If a person's lip line is very high, most, if not 100%, of their front teeth will constantly be on display to others. If so, it will be paramount that the crown that's placed looks as life-like as possible.
- Placing an all-ceramic crown might be a first choice for this scenario because of the superior esthetics that this type of restoration can provide.
- Placing a milled all-ceramic or PFM might give perfectly acceptable results too. But both have their own difficulties in being able to truly mimic a natural look.
b) Patients with low lip or smile lines.
If only a portion of the person's teeth show, the esthetic demands placed on the crown will be reduced. Possibly even to the point where other characteristics (such as strength and durability) can be given more weight in the selection process.
- An all-ceramic, milled all-ceramic or PFM might each be considered for this type of application. The latter two more so in cases where the patient's situation would benefit from greater crown strength.
2) Back teeth -
Some people's molars show very little when they open their mouth. And when this is the case, the strength and durability characteristics of the type of crown selected for placement should be given primary emphasis.
The look of these gold crowns may be too much for some people.
- For molars that don't show at all, no kind of crown makes a better choice than an all-metal ("gold") one.
- In cases where the appearance of a molar is a factor (like with 1st upper molars), PFM crowns have a long history of being able to provide excellent service, yet are more esthetically pleasing than all-metal ones.
- Milled all-ceramic crowns (especially those fabricated using the ceramic zirconia) may make a reasonable choice for molars too.
b) Premolars (bicuspids)
Even though premolars usually hold a prominent position in a person's smile, by definition they are "back" teeth. And as such, it can be expected that they may be exposed to heavy chewing forces.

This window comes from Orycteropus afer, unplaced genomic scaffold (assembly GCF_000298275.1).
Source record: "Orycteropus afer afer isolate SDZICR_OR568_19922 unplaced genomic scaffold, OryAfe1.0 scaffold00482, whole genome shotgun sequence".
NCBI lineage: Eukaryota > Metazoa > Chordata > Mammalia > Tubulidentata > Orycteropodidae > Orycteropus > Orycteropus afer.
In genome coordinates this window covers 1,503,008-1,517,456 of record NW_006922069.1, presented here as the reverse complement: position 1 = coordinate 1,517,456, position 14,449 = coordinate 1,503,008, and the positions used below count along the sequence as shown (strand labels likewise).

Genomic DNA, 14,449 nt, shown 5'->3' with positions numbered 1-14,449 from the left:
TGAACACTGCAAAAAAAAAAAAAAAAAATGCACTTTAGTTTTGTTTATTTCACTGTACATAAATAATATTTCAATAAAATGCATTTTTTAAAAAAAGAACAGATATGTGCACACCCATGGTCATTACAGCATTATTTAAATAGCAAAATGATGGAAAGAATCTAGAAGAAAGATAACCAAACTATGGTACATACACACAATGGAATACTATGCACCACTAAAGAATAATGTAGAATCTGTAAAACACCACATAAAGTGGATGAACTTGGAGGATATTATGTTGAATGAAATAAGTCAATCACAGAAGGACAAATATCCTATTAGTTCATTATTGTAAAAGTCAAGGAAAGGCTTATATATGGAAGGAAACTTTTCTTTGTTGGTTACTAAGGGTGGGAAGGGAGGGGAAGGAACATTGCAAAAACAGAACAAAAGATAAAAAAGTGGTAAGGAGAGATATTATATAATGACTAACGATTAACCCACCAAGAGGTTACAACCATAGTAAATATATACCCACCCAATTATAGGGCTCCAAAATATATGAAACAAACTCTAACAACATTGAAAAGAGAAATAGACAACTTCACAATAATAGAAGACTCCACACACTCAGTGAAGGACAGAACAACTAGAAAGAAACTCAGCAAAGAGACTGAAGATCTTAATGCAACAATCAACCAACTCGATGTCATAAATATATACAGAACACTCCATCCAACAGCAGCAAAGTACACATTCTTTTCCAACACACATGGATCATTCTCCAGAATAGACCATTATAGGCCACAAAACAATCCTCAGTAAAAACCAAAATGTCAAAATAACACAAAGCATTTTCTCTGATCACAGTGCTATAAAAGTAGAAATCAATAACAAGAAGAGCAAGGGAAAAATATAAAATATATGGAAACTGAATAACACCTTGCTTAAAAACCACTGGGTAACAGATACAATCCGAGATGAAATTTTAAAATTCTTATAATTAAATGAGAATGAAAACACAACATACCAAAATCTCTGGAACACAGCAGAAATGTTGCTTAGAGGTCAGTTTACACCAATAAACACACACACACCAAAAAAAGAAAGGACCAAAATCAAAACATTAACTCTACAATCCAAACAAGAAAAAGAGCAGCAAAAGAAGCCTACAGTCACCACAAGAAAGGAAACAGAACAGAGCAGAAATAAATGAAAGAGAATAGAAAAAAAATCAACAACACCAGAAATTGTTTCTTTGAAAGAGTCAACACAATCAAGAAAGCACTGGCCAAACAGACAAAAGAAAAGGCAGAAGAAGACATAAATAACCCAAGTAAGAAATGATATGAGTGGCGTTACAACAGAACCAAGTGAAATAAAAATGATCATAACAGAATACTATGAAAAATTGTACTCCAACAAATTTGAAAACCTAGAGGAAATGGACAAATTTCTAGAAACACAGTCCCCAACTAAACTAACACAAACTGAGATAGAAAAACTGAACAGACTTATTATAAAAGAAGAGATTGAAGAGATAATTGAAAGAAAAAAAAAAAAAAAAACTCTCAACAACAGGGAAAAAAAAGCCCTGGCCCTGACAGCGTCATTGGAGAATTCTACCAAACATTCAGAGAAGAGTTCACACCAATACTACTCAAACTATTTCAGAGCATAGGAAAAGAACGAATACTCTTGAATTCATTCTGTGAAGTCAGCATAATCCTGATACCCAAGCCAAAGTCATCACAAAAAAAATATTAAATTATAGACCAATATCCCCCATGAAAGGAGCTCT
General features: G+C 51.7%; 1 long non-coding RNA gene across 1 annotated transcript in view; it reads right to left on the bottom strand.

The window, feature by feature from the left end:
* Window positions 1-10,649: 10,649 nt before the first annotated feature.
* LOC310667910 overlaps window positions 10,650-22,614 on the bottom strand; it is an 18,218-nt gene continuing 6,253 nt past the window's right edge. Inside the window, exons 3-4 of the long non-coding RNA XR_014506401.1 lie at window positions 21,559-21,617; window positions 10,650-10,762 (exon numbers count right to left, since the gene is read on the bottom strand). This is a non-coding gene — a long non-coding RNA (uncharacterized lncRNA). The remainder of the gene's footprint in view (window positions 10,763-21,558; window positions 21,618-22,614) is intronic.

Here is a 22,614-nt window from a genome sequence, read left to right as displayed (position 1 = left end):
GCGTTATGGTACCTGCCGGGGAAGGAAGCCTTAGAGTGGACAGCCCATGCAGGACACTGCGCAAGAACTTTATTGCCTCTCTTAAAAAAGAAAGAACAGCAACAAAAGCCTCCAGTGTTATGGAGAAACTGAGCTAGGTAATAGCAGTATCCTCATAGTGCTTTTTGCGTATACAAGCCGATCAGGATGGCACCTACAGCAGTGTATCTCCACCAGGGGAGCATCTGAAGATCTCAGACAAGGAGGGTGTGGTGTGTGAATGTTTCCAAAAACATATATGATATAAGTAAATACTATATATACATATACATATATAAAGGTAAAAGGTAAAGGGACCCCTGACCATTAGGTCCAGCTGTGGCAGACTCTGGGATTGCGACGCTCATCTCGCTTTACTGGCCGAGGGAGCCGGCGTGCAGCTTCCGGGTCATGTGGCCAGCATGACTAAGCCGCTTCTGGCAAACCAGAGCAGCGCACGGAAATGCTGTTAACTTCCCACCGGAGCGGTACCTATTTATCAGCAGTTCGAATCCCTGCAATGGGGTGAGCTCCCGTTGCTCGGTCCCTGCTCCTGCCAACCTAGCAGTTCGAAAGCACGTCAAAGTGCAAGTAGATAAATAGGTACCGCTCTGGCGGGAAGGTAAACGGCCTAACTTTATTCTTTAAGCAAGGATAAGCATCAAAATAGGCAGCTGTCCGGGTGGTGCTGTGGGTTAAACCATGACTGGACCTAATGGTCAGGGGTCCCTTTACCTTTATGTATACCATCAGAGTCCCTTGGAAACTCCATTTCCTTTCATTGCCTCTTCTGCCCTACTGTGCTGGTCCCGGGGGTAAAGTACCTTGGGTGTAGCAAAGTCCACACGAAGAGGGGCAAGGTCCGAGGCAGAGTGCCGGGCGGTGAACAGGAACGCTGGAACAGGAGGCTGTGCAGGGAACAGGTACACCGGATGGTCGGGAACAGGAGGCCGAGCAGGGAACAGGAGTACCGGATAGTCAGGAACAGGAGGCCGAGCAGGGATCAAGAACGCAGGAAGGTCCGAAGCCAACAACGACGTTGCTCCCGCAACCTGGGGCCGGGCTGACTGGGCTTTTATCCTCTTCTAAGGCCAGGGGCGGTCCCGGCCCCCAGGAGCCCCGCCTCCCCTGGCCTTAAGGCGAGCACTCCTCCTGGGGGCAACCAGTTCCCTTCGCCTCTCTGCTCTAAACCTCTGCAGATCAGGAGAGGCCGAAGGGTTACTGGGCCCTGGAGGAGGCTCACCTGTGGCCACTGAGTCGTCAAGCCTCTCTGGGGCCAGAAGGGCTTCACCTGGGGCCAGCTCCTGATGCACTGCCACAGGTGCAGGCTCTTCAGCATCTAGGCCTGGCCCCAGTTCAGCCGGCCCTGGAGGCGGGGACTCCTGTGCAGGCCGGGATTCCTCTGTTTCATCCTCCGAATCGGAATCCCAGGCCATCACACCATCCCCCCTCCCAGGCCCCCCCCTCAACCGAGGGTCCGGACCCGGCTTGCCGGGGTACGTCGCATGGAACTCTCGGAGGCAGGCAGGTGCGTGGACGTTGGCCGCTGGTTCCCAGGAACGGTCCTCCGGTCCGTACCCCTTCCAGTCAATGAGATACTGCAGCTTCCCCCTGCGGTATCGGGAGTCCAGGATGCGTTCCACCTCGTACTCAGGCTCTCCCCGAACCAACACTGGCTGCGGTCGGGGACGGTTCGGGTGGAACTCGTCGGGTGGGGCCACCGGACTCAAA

- PFM crowns are both pleasing in appearance and have a long track record of being strong, durable restorations.
- Milled all-ceramic crowns carved out of blocks of modern ceramics (especially zirconia) are gaining a reputation for being strong, reasonably esthetic restorations.
Dental crown basics -
Just in case you're not sure what a crown is, here are a few things you should know about them.
A) What are they?
Crowns are a type of dental restoration that fit over that part of a tooth that lies above the gum line. For all practical purposes, once one has been cemented in place, it becomes the new outer surface for its tooth.
B) How are they placed?
Making a crown for a patient involves the following steps:
1) Tooth preparation and impression taking.
The first step involves trimming the patient's tooth. Dental crowns generally need to be on the order of 2 to 3 mm thick (so they have good cosmetic and strength characteristics). That means that a tooth receiving one needs to be trimmed down by this same amount.
Once it's been properly shaped, the dentist will need to make a copy of the tooth that can be used to make its crown. In most cases, the dentist will do this using impress paste (a putty-like material that's squished over the tooth which then sets). As an alternative, the dentist may take an optical impression (a picture of the tooth that's then fed into a computer).
2) Crown cementation.
Once the crown has been fabricated, the dentist will check its fit, both on the tooth and the way it touches neighboring and opposing teeth. After making any needed adjustments, the crown is then permanently cemented onto its tooth.
3) How many visits does this process take?
Typically the steps outlined above are performed during two separate appointments. Usually these visits are scheduled about two weeks a part. During the time in between, the patient wears a temporary dental crown.
In the case where an optical impression is taken, a dental milling machine may be used that can grind the crown out of a block of ceramic in about 20 minutes. If so, the tooth can be prepared, and its crown cemented, in just one dental visit. (This technique variation is only available with all-ceramic crowns.)
D) Why do teeth require crowns?
Dental crowns are typically placed for the following reasons. Any one tooth may be in need of one or more of these benefits.
1) Restoring teeth to their original shape and function.
Crown placement is one way a dentist can rebuild broken teeth. Crowns, above all other types of dental restoration, create a very lasting repair.
2) Strengthening teeth.
Some teeth, especially back ones, may require crown placement because it is the type of dental restoration that can best withstand heavy chewing forces. Additionally, any fragile tooth, including those that have had root canal treatment, may benefit from a crown's strengthening effect.
3) Improving the appearance of teeth.
Since a dental crown becomes the new outer surface of a tooth, its cosmetic appearance can be vastly improved when one is placed. This includes tooth color, shape and even apparent alignment.